The magnet task force was established in 2013 as an offshoot of a study that examined all elementary, middle and high school magnet programs in the county. Many magnets dated to 1993, and whether they still served their purpose was to be determined, according to Bryan Stoll, supervisor of BCPS magnet programs.

The study stated, for example, that "there are not enough seats in elementary magnets to meet the demand," a finding exacerbated by siblings and walkers. In the 2012-13 school year, none of the elementary magnets had more than one-fourth of its students from outside the neighborhood. Cromwell Valley Elementary had one of the highest scores, with 23 percent, or 88 out of 386 students.

White said the magnet task force is charged with looking at the entire central area, from the quality to location to feeder patterns. With 54 members representing all the communities involved, the task force will determine if a magnet program fits the current magnet profile and whether it should be regional or neighborhood.


"It's too soon to talk about boundary change, whether or not [Cromwell Valley Elementary] stays a magnet," White said. "BCPS is not coming in with an agenda. We are waiting for recommendations from the task force."

Cromwell Valley parents disagree. The sibling option will continue until 2015-16 but may end after that. School boundaries, which have no defined limits, are determined by a boundary committee, and should Cromwell become a neighborhood magnet, the parameters are currently unknown. More immediately, the school has been removed from BCPS' regional magnet application and from the list of magnets on its website.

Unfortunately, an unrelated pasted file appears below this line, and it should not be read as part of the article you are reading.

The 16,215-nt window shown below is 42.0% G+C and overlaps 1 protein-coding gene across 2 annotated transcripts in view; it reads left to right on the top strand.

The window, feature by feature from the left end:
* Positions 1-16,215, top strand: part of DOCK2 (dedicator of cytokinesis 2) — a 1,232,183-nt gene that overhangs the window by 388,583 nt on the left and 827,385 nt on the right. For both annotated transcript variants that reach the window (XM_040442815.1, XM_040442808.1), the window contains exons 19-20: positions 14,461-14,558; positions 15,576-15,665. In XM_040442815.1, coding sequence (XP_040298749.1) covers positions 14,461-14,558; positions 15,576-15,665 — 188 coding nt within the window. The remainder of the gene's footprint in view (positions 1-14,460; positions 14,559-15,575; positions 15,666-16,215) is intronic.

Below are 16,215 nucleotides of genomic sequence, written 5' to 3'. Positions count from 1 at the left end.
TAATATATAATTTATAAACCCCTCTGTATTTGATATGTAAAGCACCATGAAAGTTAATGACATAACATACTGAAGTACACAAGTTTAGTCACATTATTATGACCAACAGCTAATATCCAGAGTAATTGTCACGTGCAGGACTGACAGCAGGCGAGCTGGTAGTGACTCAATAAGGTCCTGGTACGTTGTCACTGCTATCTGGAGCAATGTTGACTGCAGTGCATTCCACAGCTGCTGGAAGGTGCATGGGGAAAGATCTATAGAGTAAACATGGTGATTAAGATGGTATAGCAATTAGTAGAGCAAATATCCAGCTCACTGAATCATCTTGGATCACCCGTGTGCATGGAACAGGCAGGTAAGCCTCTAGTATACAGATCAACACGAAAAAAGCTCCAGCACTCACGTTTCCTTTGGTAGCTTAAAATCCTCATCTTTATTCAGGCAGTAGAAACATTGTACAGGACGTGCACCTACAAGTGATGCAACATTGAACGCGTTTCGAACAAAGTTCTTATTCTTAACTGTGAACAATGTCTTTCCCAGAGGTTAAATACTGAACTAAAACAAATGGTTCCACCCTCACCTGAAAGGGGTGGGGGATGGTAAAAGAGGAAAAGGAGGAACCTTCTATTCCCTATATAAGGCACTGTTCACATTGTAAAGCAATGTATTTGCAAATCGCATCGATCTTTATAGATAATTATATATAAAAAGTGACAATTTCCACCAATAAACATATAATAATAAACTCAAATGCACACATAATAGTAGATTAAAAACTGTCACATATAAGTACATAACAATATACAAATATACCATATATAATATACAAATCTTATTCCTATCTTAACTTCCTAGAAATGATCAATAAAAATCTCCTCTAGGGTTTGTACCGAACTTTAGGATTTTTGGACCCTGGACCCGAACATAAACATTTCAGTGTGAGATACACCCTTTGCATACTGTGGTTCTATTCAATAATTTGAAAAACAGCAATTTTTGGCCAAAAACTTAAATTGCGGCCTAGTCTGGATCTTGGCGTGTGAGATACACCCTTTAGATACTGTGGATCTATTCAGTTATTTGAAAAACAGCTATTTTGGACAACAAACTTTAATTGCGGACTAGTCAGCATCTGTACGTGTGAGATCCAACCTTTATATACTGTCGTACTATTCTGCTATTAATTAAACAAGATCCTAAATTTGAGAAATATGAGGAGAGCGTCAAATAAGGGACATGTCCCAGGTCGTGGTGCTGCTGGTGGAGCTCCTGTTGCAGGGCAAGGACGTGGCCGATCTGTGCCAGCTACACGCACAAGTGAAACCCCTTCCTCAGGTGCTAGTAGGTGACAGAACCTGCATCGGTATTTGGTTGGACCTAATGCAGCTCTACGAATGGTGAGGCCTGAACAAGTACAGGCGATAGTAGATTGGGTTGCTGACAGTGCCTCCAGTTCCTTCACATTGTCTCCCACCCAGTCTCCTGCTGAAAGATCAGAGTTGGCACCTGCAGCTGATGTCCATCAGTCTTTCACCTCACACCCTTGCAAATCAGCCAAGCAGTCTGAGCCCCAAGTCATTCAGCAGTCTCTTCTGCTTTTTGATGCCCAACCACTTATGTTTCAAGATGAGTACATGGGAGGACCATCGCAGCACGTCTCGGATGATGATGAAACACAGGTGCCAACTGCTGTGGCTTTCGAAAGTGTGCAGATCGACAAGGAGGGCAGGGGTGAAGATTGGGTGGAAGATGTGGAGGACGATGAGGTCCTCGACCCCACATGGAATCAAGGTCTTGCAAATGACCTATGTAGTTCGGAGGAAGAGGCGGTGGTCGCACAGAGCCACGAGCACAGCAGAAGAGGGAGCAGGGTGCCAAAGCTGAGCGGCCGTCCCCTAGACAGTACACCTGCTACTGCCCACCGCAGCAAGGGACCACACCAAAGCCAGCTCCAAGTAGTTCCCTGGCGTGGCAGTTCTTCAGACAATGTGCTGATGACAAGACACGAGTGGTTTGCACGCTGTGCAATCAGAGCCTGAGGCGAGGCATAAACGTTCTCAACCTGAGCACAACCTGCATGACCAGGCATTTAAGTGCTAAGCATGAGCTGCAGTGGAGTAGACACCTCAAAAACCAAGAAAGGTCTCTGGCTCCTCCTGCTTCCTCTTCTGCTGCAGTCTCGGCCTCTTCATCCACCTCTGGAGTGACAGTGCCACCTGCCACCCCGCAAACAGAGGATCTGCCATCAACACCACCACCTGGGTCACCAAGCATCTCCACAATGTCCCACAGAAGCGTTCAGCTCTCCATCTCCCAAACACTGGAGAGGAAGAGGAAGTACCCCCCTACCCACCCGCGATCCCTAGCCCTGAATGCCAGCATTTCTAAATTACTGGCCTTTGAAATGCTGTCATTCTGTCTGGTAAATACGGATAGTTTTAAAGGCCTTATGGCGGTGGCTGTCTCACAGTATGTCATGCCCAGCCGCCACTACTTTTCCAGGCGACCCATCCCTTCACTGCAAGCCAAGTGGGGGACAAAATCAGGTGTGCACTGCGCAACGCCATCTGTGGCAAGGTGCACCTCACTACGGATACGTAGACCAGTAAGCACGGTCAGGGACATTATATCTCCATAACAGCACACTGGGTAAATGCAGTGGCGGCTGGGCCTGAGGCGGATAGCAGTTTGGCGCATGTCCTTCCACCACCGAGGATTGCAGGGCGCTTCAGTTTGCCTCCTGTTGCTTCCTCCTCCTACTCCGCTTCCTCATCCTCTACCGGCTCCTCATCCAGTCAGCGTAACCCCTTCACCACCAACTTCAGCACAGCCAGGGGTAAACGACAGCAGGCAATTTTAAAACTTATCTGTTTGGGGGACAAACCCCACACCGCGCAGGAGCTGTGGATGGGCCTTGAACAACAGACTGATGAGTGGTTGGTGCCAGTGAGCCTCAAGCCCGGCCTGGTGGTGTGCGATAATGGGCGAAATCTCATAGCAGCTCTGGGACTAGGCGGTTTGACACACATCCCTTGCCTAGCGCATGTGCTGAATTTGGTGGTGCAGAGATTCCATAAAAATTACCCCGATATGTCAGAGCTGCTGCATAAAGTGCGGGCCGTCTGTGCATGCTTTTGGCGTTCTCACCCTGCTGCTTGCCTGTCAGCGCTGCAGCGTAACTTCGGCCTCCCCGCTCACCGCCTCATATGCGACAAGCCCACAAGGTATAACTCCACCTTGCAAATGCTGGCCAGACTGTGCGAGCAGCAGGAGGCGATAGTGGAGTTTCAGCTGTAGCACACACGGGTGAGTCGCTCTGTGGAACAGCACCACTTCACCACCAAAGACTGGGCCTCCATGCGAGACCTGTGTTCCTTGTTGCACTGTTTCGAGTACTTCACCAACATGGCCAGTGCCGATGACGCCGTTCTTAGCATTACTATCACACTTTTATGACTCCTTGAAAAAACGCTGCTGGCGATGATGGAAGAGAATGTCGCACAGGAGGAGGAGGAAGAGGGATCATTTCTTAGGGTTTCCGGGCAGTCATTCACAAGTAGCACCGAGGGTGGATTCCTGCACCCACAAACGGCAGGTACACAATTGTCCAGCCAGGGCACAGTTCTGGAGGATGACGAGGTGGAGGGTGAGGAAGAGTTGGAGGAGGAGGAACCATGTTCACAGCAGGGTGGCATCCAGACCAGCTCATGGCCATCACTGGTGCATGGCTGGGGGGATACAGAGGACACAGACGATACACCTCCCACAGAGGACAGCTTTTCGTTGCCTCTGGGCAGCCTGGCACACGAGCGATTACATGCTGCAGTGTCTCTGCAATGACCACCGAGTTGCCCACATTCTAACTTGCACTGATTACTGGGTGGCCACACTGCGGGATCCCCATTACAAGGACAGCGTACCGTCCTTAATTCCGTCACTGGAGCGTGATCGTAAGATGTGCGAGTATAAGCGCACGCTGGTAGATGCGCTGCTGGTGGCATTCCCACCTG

"Decisions are being made or we wouldn't have been taken off the magnet application and list," said Laurie Trentler, president of the Cromwell Valley PTA, a Hampton Gardens resident whose two children attend the school. "We understand Baltimore County is looking at the big picture, but right now the situation is not good. We feel the school is in limbo and the parents are under tremendous pressure."

Trentler said the PTA prefers the school retain its regional magnet status.

Jennifer Comotto is an organizer of Concerned Parents of CVE. The Cub Hill neighborhood resident would also prefer Cromwell Valley remain a regional magnet until the two future elementary schools are built and then revisit the issue.

"Once Cromwell Valley was dropped from the regional magnet lottery, people couldn't apply," said Comotto, who has one child at the school and potentially a second, depending on the sibling policy. "Dance is closing options, and we haven't had any input."


Tamee Bollinger, president of the Campus Hills Community Association, agreed.

"One of the issues is that Dance is on record as saying he doesn't support the magnet program," said Bollinger, who has a child at Cromwell and another who might attend. "We are upset that we are not part of the decision-making process.

Bollinger said her association wants to keep Cromwell Valley's current status as well as its sibling and walker policies.

"Our main concern is that it will lose its magnet status, and that seems to be the direction we're heading," she said.

Lily Rowe, a Hillendale neighborhood resident with two children at Cromwell Valley, also wants Cromwell Valley to remain a regional magnet. However, if the school becomes a neighborhood magnet, Rowe, a member of the Central Area Education Advisory Council, an appointed position, wants all current students to stay until graduation and their younger siblings be allowed to enroll.

"Our feeling is the date of implementation should be pushed to the 2018-19 school year," Rowe said. "We're saying the same thing as Marks but in a different way."